Cold, Wind, and Snow

Here is a group of haikus. We are having such a blustery cold day here. The weather is changing again and getting colder.

I wrote these one after another, as I sometimes do. The group makes a nice whole, or each one can be a little picture all on its own.

Across the pale sky
the gray clouds unfold themselves
shake out their wrinkles

Harsh wind goes to work
cuts the sky into pale strips
with sharp cold scissors

How that hard wind blows
tosses a branch at the roof
drops it in the snow

Muted by the snow
the thump of a falling branch
is no sound at all


7 thoughts on “Cold, Wind, and Snow

  1. Thank you! I can’t say how much I like writing these little haikus one after another. One idea ocurring after another. Somewhat like doing a series in my artwork, too – variations and expansions on a theme. Thank you for reading and for your enocouragement!

  2. Thank you. When my son was in the 4th grade, in the 1990’s, I did a workshop on haiku for the kids (having looked it up at the library a few days before, so I was no expert!) and found the form to be just – entrancing. So I have done many of them since then, and I love how the process works in writing them. And how they are just a tiny quick glimpse of what I am thinking, distilled down to the essentials. Thanks for reading them!

  3. 🙂
    Are you picking the words first from somewhere then you connect them or you just think the words up?
    It’s so interesting to see how a few words can make a compelling story. I have to admit I was playing with the idea to make some of my own haikus. I think once I wrote one…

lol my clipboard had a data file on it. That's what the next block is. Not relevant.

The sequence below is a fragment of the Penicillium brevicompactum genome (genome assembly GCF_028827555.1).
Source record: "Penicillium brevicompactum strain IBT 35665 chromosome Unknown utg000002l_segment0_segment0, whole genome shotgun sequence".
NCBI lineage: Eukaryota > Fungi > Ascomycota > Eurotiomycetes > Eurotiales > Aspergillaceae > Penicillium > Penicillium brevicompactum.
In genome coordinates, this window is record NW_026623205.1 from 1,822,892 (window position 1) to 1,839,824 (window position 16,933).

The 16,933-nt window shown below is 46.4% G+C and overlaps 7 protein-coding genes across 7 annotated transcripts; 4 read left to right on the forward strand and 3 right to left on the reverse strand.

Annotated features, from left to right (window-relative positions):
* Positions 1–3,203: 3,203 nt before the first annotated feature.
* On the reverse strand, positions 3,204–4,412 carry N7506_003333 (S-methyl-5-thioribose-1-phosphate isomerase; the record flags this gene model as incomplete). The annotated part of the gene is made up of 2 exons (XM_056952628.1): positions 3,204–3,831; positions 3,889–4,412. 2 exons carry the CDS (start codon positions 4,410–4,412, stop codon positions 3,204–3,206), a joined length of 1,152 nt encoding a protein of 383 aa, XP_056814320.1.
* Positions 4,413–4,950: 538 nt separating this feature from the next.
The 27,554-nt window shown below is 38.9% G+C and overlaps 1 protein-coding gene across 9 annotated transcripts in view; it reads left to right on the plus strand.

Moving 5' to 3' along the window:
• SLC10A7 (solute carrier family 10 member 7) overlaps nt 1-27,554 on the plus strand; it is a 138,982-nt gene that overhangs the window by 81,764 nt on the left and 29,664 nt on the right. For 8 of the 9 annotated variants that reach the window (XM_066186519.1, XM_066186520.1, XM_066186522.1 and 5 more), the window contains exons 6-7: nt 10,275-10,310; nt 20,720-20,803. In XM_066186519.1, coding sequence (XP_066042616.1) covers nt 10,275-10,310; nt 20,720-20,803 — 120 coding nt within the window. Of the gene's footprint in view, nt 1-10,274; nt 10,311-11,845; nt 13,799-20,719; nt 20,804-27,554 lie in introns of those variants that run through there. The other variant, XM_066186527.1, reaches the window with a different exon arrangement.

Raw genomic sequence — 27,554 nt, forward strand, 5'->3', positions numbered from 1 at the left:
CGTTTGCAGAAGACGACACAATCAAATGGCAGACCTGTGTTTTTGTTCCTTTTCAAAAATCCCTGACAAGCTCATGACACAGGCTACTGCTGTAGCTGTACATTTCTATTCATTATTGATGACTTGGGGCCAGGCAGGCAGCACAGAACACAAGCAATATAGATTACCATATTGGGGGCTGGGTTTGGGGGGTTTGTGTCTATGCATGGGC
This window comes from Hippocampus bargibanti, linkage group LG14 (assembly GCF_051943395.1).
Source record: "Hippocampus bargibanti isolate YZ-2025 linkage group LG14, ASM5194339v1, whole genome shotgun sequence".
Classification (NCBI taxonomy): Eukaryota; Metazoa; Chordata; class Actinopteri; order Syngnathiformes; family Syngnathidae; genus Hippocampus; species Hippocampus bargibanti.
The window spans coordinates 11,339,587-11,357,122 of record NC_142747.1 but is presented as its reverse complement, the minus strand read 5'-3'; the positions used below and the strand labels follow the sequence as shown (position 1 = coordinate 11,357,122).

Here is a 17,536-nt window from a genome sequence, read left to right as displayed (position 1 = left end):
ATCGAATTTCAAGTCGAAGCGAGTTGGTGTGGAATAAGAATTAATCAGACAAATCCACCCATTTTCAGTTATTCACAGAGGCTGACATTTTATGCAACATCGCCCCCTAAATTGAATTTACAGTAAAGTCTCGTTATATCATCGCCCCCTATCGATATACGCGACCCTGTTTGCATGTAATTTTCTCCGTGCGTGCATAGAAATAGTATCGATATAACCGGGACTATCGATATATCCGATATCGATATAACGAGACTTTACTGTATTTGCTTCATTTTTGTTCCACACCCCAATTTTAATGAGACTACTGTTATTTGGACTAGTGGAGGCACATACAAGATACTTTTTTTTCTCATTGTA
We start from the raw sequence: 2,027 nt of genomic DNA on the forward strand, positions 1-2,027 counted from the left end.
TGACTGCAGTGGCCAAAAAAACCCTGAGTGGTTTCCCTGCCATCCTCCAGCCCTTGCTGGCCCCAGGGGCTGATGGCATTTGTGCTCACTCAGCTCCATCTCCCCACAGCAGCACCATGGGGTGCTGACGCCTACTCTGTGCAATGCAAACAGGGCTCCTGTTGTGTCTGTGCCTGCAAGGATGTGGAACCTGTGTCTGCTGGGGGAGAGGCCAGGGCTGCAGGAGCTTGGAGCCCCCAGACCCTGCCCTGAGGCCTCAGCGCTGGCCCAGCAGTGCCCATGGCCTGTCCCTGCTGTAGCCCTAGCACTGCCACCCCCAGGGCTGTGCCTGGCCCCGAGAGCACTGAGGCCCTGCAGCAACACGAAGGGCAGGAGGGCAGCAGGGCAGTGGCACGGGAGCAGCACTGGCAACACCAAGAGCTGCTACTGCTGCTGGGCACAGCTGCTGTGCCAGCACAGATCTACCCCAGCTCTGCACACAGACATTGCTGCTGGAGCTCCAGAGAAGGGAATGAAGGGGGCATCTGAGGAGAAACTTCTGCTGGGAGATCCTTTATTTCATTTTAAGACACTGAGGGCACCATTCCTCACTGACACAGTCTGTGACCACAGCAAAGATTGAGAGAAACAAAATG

Hugs, Eva

  4. For me haikus always come from some picture that comes into my mind, usually from something I see in everyday life (such as the snow in our yard and the gusty wind and the intense cold we have been having recently, the way the trees look in the wind, the sky, etc., all were in my mind when I did the last set). These sights seem to bring to mind a few words or a phrase and this starts me thinking. I pay attention, focus really very hard on what I’m seeing and more words come to mind, or phrases. I write them all down. Then I kind of move things around (counting the syllables) and haiku lines start to appear. Then I might have a selection of several lines in the correct syllables (some 5 and some 7, I mean), but not in an order or going together. Then all of a sudden I can see how things might go together; I group them and then I fill in new lines that fit in, syllable-wise, and that I like – the existing lines sort of telling me what I need to write to finish the haiku.

    I keep lines that I like but that don’t fit off to the side and then see if they can inspire anything. Which they often do. Eventually I feel I’ve said all I want and I usually end up with several related haikus.

    Does this make sense? It’s kind of a contemplative process and I don’t seem to be able to force it (why I would not like to do a haiku-a-day or that kind of thing).

    I love haiku. To me it is like doing a small artwork. Just room for one small picture, with the hope that someone will read it and get a feeling from it.

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